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President Biden Could Reopen Stimulus Talks. What Does That Mean for the Fitness Industry?

President Biden Could Reopen Stimulus Talks. What Does That Mean for the Fitness Industry?

President Joe Biden
Some studios were shut out of PPP money and others found the loans cumbersome. Will the government consider grants?

The exponential spread of covid-19 in the U.S. leading up to end-of-the-year holidays is raising the prospect of new restrictions on public places and self-imposed periods of staying homebound. Some gyms and fitness studios — one that survived spring shutdowns, reduced foot traffic and the costs of protective equipment — will not survive this stage of the pandemic, warns an industry trade group.

“With cases on the rise again, a number of states have put curfews and a number of states are considering lockdowns,” said Jeff Perkins, assistant Vice President of government relations for the International Health, Racquet & Sportsclub Association (IHRSA). “San Diego has gone into ‘purple.’ There is a vulnerability with a certain number of closures that is becoming an issue.”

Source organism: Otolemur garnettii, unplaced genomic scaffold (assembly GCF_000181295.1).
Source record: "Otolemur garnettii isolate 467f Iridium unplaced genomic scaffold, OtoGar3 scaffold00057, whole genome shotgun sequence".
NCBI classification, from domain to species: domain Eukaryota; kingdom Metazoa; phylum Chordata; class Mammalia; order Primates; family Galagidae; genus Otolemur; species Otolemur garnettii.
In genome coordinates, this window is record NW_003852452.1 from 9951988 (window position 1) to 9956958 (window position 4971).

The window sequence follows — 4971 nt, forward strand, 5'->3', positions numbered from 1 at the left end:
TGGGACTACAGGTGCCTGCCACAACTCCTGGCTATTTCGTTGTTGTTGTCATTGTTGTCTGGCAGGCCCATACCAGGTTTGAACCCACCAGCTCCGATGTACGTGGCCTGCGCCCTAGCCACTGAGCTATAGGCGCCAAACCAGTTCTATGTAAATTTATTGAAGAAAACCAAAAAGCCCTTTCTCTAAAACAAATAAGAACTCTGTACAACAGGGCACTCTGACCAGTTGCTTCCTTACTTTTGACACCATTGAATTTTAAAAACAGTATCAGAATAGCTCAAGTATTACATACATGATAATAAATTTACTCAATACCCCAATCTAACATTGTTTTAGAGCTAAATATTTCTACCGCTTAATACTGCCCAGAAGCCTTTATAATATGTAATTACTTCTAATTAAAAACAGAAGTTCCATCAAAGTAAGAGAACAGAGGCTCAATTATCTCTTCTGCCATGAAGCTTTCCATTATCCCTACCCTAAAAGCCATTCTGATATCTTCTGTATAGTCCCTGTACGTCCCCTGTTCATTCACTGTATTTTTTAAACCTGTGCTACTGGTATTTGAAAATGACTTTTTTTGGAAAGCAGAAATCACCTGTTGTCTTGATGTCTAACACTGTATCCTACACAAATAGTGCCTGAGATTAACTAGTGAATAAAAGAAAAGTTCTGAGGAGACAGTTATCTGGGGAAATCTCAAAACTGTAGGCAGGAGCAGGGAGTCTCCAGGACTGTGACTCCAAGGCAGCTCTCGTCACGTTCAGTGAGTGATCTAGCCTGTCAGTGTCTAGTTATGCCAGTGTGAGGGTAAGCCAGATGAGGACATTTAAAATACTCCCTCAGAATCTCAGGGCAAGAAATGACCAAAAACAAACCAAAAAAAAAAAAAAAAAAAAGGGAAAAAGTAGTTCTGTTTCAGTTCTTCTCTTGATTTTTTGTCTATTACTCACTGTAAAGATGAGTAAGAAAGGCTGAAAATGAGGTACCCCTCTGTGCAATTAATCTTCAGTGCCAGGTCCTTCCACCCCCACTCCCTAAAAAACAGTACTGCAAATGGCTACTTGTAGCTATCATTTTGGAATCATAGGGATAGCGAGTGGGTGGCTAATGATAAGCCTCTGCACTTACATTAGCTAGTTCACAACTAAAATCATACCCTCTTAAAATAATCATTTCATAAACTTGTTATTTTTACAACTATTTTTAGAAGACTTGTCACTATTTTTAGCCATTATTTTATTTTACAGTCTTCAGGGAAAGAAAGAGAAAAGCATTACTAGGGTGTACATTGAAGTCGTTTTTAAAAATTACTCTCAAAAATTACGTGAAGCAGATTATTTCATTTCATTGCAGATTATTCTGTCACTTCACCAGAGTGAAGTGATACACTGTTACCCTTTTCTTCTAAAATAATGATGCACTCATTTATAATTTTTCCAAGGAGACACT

Anyone hoping for a lifeline from the federal government will probably have to hold on until 2021, if they can.

President-elect Joe Biden has called for Congress and President Donald Trump to pass another economic relief bill before Biden takes office on Jan. 20. But negotiations for a sequel to the C.A.R.E.S. Act, passed in March, have been at a standstill for months. As many of the benefits of that $2 trillion package petered out, the Democrat-controlled House passed $2.2 trillion H.E.R.O.E.S. Act in October, meeting Trump’s stipulations about cost. But leaders in the Republican-controlled Senate have insisted on a smaller budget of $500 billion. The bill has languished. With the political world consumed by Trump’s efforts to stop the certification of the election, economic relief will probably wait until Biden takes office.

For the fitness industry, Perkins said two things are certain: The cost of no intervention would be catastrophic and the C.A.R.E.S. Act did not account for a months- or years-long struggle to stay afloat amid continuing virus concerns.

According to data gathered by the IHRSA, 480,000 jobs and $15.6 billion in revenue were lost in the fitness industry because of coronavirus. The organization predicts, at the current pace, 25 percent of American clubs that existed in 2019 will close by the end of 2020. “That is not all on the failure to provide relief,” Perkins stipulates. “There has been less demand.”